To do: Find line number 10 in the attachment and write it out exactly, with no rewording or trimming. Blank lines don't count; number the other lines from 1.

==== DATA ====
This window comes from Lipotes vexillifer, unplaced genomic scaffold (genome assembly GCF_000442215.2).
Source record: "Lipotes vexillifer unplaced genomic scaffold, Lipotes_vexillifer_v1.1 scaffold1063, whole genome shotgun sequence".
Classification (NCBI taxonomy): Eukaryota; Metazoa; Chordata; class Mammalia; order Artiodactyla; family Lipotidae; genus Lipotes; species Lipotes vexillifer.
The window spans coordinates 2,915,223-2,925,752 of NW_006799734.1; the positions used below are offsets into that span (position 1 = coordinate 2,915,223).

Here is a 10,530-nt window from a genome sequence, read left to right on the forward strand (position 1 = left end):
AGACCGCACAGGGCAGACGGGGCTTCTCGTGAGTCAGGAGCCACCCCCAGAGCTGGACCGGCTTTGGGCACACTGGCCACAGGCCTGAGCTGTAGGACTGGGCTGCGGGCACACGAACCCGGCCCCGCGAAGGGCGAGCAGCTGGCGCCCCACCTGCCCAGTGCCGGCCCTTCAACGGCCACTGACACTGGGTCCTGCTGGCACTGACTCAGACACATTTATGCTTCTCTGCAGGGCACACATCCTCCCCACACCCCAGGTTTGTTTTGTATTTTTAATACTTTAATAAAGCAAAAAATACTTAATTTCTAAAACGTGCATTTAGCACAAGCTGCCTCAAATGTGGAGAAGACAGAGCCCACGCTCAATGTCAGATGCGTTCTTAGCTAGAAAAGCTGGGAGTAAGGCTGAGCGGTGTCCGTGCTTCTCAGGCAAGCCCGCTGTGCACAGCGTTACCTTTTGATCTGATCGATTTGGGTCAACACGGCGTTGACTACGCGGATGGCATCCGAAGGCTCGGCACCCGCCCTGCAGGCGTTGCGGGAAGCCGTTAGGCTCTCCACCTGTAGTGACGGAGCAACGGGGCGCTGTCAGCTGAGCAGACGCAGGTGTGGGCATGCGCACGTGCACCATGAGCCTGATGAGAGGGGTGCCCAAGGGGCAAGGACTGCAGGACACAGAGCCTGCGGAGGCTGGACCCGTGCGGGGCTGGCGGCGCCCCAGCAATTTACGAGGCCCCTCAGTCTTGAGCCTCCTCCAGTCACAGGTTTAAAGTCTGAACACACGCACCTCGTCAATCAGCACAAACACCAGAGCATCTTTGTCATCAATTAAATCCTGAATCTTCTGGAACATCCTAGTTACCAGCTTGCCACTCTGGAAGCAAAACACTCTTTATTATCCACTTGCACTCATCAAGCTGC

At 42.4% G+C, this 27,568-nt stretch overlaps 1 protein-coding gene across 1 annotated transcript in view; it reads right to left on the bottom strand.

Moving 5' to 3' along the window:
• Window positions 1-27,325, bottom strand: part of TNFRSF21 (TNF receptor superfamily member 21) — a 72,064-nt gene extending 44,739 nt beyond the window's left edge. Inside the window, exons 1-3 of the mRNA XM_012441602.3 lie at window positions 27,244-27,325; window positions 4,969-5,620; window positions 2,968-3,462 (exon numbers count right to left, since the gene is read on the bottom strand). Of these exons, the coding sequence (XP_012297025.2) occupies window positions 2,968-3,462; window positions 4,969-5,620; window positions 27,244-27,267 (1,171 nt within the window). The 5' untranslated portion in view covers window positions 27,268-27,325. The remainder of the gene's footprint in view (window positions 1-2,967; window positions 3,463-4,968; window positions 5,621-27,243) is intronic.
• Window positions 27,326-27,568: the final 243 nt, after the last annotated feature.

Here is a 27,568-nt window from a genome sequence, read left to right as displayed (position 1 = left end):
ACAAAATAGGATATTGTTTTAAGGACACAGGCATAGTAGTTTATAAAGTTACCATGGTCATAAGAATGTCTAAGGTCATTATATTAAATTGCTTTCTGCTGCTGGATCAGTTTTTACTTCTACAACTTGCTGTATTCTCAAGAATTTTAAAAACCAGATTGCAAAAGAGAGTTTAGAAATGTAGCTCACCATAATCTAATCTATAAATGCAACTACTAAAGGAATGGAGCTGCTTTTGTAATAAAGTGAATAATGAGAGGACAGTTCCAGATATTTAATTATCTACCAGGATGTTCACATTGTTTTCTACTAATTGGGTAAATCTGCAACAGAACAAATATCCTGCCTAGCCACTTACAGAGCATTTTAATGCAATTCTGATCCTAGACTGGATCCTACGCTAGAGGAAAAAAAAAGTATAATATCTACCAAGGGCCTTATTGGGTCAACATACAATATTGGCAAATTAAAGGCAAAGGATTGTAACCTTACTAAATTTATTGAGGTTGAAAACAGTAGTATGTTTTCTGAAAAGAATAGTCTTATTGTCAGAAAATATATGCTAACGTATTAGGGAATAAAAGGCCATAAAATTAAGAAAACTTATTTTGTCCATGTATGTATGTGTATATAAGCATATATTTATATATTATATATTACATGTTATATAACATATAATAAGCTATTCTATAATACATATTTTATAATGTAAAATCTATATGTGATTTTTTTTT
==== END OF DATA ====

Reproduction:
• Window positions 27,326-27,568: the final 243 nt, after the last annotated feature.